ST. PETERSBURG, FLA. — AT 8:30 on weekday mornings, commuter traffic whizzes past the gates of a high-rise condominium not far from the Gulf of Mexico. But inside the stucco compound, carports remain full. Most residents are still at home, reading the morning paper or savoring a leisurely breakfast. Except for the presence of a few people out for an early walk, only the occasional squawk of sea gulls or the splash of fish jumping in the lagoon breaks the morning stillness. This is the tempo of Florida retirement - a relaxing pace all but unknown to anyone whose days begin with jarring alarm clocks and rush-hour commutes. It is an idealized way of life that for many workers has long represented the pot of gold at the end of the rainbow - the hard-earned reward for decades of responsibility on the job and at home.
Yet to a frequent visitor whose own retirement is still more than 15 years away, the contrast between the world of all-consuming work and this world of never-ending leisure can produce contradictions and confusion. It also raises questions about future patterns of retirement. I find myself wondering: When it is my generation's turn to collect social security and pensions, will we be able to afford this kind of full-time leisure, our own prolonged stay in the sun?
Already the social security system has been changed so that retirees in the 21st century will have to wait until age 67, rather than 65, to qualify for full benefits. During the 1980s a small but growing number of companies also cashed in their pension funds, depriving employees of an essential form of retirement income.
In addition, labor analysts predict that contract employment - the use of temporary workers - will be one of the fastest-growing fields for the '90s. Although being a member of what is called the contingent work force offers employees the advantage of flexibility, it carries a dangerous tradeoff - the disadvantage of no benefits, no pension, no job security.
As employment patterns change, and as longevity increases, the current all-or-nothing approach to careers - 35 to 40 years of full-time work, followed by 20 or more years of full-time leisure - seems increasingly outmoded. We need a major restructuring of the workplace - one that will allow a better balance between the demands of work and the benefits of play. The rhythms of life need a more harmonic orchestration - a tempo between too-fast and too-slow.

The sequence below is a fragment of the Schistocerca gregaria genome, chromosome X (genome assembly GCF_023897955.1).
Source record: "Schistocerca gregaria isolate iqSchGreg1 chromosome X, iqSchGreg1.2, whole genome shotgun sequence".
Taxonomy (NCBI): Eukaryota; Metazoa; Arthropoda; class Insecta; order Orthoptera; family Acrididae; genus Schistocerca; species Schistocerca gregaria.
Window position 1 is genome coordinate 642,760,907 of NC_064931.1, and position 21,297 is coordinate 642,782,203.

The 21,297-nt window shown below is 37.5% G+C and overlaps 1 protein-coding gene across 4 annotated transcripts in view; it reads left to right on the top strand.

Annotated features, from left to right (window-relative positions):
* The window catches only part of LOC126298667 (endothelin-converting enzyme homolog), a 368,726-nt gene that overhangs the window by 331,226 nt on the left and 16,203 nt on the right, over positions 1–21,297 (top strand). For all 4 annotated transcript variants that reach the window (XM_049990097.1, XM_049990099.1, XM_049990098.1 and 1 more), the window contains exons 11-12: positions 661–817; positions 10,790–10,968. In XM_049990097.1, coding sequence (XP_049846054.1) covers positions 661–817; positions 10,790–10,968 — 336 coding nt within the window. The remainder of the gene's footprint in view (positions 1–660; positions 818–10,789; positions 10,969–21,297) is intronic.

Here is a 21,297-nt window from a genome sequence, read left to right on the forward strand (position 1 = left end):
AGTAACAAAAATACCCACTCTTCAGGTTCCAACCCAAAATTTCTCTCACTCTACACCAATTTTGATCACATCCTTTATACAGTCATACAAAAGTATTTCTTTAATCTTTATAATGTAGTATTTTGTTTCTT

``I don't know which is worse,'' one retired woman in Florida says softly, ``having too much to do or not enough.''
Ideally, American business would begin by adopting the European model of vacations, where five weeks is the legal minimum in many countries. Another alternative would be to follow the academic model by allowing unpaid sabbaticals, giving employees time off to study, travel, read, and relax, freed for a significant period from the shackles of a rigid 9-to-5 routine.
At a time when even short-term parental leave remains only a dream for many new mothers and fathers, the prospect of large-scale corporate changes like these is probably slim. But a balance begs to be struck.
Demographers point out that Florida, where 17 percent of the population is over 65, represents a microcosm of what the rest of the country will look like in 30 years. Yet it is hard to imagine an entire nation adopting slogans like the one devised for the retirement community of Sun City, Fla., which promoters have described as a town ``Where fun is a full-time job.''
This division of life into sequences of hurry-up and slow-down makes a mockery of both work and leisure. The person who works and the person who plays long to sing a duet.
Bringing retired workers back into the work force on a part-time basis is already a growing practice. In addition to providing economic benefits, it recognizes that the desire to be needed and useful does not end with a gold watch and a pension check - or a move to the Sunbelt.
But what about the other end of the problem?
It's time to recognize that just as a city requires parks and other green oases, the soul of the worker requires breathing space too - here and now.